Do Bits Really Work? Revisiting the Empirical Link between Investment Treaties and Foreign Direct Investment

32 Pages Posted: 18 Sep 2007

See all articles by Jason W. Yackee

Jason W. Yackee

University of Wisconsin Law School

Date Written: October 2007

Abstract

In this article I replicate, expand, and critique an earlier analysis by Neumayer and Spess claiming to have identified strong evidence that developing countries that sign bilateral investment treaties (BITs) enjoy massive increases in foreign direct investment (FDI). In the face of a series of relatively small but very justifiable changes in methodology and model specification the apparently positive effect of BITs on FDI largely (and in some cases entirely) falls from statistical significance. I conclude that the case for BITs is far weaker than Neumayer and Spess suggest.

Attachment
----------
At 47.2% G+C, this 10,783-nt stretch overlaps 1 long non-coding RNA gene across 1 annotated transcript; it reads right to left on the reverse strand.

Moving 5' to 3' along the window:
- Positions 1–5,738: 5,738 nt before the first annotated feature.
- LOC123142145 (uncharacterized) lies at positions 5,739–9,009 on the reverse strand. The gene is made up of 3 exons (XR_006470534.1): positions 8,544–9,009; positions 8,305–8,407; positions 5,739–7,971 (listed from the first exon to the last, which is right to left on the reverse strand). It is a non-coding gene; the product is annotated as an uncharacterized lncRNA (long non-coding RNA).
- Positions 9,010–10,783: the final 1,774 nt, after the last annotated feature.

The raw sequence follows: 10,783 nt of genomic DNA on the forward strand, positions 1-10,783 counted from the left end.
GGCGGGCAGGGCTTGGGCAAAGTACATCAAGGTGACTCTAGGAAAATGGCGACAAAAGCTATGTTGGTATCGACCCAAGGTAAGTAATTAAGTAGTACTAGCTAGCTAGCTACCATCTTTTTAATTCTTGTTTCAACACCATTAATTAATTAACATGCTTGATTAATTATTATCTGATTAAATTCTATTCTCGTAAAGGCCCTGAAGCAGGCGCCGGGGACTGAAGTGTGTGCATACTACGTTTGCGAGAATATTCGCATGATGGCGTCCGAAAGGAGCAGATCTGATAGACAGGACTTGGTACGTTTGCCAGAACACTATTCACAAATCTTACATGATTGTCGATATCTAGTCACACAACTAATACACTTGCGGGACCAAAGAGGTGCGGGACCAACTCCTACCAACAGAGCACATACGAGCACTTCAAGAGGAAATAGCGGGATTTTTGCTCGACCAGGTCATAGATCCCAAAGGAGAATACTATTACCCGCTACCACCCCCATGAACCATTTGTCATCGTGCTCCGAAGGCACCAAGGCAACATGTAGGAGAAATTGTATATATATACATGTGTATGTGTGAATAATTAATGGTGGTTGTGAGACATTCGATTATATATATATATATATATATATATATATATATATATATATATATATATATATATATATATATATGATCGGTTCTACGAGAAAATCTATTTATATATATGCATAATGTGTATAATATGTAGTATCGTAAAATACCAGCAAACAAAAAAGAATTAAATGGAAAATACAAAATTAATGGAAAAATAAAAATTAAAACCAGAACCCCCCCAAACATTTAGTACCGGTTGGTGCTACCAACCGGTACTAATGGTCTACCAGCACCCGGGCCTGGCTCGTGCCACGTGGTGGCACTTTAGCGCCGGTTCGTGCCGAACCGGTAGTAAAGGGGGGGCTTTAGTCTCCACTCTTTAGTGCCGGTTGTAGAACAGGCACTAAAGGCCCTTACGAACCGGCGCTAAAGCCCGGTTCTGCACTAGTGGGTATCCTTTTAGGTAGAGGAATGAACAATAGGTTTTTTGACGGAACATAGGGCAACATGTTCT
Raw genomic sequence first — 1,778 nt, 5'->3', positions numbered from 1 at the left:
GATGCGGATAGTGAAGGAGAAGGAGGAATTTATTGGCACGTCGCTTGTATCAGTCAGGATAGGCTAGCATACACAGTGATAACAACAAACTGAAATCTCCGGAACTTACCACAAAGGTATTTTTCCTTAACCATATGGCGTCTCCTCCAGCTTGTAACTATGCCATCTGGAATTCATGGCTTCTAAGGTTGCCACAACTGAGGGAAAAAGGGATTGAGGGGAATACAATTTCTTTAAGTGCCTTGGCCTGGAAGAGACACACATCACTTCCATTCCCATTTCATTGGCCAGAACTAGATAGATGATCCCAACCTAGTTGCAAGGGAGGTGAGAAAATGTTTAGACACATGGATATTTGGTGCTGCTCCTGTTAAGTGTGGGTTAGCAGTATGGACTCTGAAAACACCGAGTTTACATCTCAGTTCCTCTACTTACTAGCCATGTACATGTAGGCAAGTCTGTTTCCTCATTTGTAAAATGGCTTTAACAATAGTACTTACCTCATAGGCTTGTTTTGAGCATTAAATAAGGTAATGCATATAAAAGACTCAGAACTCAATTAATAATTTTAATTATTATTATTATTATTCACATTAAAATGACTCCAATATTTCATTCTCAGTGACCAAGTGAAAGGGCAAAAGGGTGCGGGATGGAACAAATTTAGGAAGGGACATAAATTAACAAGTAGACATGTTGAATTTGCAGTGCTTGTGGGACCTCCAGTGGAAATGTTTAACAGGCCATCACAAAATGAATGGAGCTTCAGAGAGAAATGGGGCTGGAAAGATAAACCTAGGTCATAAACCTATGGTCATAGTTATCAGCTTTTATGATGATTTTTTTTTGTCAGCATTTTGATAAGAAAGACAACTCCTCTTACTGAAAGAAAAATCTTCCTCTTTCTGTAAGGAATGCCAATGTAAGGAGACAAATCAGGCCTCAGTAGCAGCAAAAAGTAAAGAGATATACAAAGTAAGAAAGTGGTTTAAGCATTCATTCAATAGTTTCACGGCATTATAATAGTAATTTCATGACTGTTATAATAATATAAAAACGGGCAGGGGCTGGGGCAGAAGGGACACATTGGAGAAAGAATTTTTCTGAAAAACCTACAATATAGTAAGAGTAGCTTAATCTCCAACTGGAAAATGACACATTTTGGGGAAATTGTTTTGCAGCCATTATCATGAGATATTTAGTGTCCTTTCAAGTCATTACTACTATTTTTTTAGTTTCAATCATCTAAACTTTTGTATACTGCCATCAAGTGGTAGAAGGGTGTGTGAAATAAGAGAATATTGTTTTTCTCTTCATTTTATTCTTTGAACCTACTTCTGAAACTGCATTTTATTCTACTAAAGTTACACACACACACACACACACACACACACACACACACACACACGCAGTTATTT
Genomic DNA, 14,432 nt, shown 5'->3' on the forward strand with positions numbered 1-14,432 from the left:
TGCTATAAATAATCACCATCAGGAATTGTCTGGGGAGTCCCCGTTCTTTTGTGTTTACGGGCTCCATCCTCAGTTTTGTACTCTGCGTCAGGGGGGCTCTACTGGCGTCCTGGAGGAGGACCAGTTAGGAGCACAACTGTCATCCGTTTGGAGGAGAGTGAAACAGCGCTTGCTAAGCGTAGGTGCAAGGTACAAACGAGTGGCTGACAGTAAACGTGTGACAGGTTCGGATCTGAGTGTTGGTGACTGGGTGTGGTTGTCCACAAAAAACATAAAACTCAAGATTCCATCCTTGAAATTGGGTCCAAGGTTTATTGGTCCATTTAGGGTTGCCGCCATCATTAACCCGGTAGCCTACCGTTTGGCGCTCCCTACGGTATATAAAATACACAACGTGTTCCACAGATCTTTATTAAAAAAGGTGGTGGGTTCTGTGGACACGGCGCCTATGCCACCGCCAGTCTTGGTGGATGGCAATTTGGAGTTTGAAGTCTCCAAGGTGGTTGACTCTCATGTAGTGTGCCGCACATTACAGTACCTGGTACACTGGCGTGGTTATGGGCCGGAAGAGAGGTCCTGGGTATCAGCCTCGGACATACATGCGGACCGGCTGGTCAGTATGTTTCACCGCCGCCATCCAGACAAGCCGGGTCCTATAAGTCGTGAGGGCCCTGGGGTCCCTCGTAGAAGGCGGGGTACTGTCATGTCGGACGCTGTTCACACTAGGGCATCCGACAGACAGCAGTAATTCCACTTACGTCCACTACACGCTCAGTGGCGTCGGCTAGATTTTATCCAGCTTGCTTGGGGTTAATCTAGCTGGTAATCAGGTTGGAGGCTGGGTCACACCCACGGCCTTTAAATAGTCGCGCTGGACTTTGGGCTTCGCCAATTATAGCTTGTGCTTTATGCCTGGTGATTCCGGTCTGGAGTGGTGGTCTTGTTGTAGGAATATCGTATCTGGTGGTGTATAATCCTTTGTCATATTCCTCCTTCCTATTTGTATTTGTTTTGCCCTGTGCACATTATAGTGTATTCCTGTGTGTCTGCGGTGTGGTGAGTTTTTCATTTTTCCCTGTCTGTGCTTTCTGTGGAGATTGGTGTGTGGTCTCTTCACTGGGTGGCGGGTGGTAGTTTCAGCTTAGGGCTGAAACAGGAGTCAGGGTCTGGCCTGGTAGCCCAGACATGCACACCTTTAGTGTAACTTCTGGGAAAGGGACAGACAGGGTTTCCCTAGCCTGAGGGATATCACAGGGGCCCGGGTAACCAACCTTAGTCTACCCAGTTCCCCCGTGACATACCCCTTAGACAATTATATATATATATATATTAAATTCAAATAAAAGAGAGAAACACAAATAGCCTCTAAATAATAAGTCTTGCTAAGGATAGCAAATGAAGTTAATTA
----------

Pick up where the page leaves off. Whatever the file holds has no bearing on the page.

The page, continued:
Keywords: BITs bilateral investment treaties, FDI foreign direct investment

Suggested Citation

Yackee, Jason W., Do Bits Really Work? Revisiting the Empirical Link between Investment Treaties and Foreign Direct Investment (October 2007). Univ. of Wisconsin Legal Studies Research Paper No. 1054, Available at SSRN: https://ssrn.com/abstract=1015083 or http://dx.doi.org/10.2139/ssrn.1015083

Jason W. Yackee (Contact Author)

University of Wisconsin Law School ( email )

975 Bascom Mall
Madison, WI 53706
United States

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